When taking diuretics, the doctor may review your test blood, suggest you take extra potassium supplements or adjust the diet or medication to help keep the potassium in the body.
What Diets Can Help Reduce The Risk Of Low Potassium?
Diets that include foods with potassium can help reduce the risk. Foods like lean meat, vegetables, fish, dairy, fruits, and legumes are foods you can eat. Here’s a full list of The Top 15 Potassium Rich Foods.
Conclusion: It is somewhat uncommon to develop serious potassium deficiency. It is even rarer for this condition to be caused by dietary lack alone. However, dietary factors and illnesses can put you at risk of the body not meeting the recommended daily intake. Adding foods rich in potassium and supplements can help you curb this.
 Cheng, C. J., Kuo, E., & Huang, C. L. (2013, May). Extracellular potassium homeostasis: insights from hypokalemic periodic paralysis. In Seminars in nephrology (Vol. 33, No. 3, pp. 237-247). WB Saunders: https://www.ncbi.nlm.nih.gov/pmc/articles/PMC4131448/
 Sur, M., & Mohiuddin, S. S. (2022). Potassium. In StatPearls Publishing: https://www.ncbi.nlm.nih.gov/books/NBK539791/
 National Institutes of Health – Office of Dietary Supplements: https://ods.od.nih.gov/factsheets/Potassium-HealthProfessional/
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 Gonçalves, C., & Abreu, S. (2020). Sodium and potassium intake and cardiovascular disease in older people: A systematic review. Nutrients, 12(11), 3447: https://pubmed.ncbi.nlm.nih.gov/33182820/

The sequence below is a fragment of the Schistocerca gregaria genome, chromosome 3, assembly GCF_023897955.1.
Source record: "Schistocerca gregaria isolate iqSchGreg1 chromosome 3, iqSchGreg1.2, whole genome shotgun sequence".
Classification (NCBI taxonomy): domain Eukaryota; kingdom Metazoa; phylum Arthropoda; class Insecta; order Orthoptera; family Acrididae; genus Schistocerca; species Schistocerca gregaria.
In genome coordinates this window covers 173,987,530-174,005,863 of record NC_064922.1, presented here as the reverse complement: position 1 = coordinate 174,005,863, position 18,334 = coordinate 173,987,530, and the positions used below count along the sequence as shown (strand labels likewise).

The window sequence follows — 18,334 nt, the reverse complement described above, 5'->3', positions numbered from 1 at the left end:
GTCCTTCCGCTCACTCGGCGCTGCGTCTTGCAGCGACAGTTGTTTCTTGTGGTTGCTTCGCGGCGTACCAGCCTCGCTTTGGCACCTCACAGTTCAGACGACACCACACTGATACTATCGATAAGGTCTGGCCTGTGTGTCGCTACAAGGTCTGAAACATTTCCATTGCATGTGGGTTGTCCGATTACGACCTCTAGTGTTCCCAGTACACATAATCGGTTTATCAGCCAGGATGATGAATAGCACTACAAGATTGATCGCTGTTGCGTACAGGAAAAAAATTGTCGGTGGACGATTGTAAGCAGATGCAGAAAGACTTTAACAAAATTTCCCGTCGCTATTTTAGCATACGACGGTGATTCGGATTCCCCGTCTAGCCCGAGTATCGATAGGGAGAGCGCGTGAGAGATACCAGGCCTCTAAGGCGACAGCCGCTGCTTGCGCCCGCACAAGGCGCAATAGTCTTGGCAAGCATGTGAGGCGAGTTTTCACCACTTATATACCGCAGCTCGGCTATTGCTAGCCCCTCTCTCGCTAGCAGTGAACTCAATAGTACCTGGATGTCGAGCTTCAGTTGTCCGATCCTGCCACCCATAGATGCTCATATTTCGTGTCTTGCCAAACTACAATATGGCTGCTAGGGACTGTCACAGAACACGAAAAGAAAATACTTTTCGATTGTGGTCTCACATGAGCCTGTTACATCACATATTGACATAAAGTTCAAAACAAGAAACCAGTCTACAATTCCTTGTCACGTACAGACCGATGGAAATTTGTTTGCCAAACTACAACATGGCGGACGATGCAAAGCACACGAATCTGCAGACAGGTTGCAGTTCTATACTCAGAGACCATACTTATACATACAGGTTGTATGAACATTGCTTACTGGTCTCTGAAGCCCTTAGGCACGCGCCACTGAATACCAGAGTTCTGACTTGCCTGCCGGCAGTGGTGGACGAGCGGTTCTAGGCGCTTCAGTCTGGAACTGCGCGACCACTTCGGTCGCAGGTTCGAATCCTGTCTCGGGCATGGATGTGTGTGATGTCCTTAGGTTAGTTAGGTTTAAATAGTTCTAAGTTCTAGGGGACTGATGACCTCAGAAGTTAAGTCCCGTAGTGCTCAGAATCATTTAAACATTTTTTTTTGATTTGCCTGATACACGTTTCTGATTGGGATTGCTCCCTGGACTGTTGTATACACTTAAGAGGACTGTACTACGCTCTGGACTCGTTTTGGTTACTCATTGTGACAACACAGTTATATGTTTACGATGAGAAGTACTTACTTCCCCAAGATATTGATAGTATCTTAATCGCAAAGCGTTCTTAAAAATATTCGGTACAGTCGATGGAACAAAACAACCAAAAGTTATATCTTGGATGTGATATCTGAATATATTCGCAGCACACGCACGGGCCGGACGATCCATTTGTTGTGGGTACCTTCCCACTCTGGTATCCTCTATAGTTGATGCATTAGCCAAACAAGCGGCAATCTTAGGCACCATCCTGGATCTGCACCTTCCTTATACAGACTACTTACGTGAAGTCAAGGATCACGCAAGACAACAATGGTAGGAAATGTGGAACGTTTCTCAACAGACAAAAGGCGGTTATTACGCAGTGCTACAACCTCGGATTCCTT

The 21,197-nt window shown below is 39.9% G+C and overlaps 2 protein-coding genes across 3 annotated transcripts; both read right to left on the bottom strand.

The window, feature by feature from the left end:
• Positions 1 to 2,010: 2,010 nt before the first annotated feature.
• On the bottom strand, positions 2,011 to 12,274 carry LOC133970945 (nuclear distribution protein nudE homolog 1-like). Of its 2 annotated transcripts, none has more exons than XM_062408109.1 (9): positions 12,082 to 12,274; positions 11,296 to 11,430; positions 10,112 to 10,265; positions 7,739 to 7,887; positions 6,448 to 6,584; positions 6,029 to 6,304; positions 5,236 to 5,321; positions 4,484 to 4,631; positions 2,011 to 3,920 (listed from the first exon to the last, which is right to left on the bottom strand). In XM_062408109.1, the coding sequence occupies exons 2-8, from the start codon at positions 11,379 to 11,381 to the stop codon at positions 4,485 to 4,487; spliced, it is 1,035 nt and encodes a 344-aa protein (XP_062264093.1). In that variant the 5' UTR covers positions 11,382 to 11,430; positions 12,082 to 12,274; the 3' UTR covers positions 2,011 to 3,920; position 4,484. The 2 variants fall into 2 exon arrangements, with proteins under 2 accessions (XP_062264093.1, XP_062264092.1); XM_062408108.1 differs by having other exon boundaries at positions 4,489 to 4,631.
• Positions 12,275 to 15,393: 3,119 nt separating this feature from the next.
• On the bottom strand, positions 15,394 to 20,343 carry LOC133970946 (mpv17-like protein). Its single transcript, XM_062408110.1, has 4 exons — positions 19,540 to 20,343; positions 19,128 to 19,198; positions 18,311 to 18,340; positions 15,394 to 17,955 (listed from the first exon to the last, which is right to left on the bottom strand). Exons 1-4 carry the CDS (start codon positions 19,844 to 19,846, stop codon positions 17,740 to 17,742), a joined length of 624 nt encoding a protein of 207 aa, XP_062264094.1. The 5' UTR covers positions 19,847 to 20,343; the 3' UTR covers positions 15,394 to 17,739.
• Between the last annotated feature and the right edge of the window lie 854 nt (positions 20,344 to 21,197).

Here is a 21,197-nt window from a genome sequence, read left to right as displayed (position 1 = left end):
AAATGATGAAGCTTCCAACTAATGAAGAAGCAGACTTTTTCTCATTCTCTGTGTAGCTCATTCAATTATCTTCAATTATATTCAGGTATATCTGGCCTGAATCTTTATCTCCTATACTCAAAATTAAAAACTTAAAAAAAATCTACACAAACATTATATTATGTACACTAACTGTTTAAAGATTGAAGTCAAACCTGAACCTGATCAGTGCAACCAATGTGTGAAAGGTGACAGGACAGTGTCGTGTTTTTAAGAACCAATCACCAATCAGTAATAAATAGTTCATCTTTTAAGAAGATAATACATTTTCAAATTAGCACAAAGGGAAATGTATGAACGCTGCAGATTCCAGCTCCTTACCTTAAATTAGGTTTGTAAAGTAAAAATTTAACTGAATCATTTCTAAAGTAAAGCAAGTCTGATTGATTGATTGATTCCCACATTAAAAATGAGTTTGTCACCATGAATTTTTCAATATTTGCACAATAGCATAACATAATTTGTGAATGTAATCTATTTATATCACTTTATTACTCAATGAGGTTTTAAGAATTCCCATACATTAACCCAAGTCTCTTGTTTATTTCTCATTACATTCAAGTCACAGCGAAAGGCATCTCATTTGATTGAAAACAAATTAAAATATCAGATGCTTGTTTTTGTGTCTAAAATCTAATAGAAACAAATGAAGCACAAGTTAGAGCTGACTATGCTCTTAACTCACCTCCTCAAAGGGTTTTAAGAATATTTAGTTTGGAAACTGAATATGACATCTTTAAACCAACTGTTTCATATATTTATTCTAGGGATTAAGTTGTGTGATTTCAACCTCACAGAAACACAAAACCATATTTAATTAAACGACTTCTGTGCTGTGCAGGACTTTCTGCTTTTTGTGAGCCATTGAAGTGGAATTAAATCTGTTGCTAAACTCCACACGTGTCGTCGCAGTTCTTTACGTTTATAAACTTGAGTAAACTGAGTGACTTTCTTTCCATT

Stone, M. S., Martyn, L., & Weaver, C. M. (2016). Potassium intake, bioavailability, hypertension, and glucose control. Nutrients, 8(7), 444: https://www.ncbi.nlm.nih.gov/pmc/articles/PMC4963920/
 Jung, Y. L., & Kang, J. Y. (2017). Rhabdomyolysis following severe hypokalemia caused by familial hypokalemic periodic paralysis. World Journal of Clinical Cases, 5(2), 56: https://www.ncbi.nlm.nih.gov/pmc/articles/PMC5314262/
 Cosme, D., Estevinho, M. M., Rieder, F., & Magro, F. (2021). Potassium channels in intestinal epithelial cells and their pharmacological modulation: A systematic review. American Journal of Physiology-Cell Physiology, 320(4), C520-C546: https://pubmed.ncbi.nlm.nih.gov/33326312/
 Hoppe, L. K., Muhlack, D. C., Koenig, W., Carr, P. R., Brenner, H., & Schöttker, B. (2018). Association of abnormal serum potassium levels with arrhythmias and cardiovascular mortality: a systematic review and meta-analysis of observational studies. Cardiovascular drugs and therapy, 32(2), 197-212: https://pubmed.ncbi.nlm.nih.gov/29679302/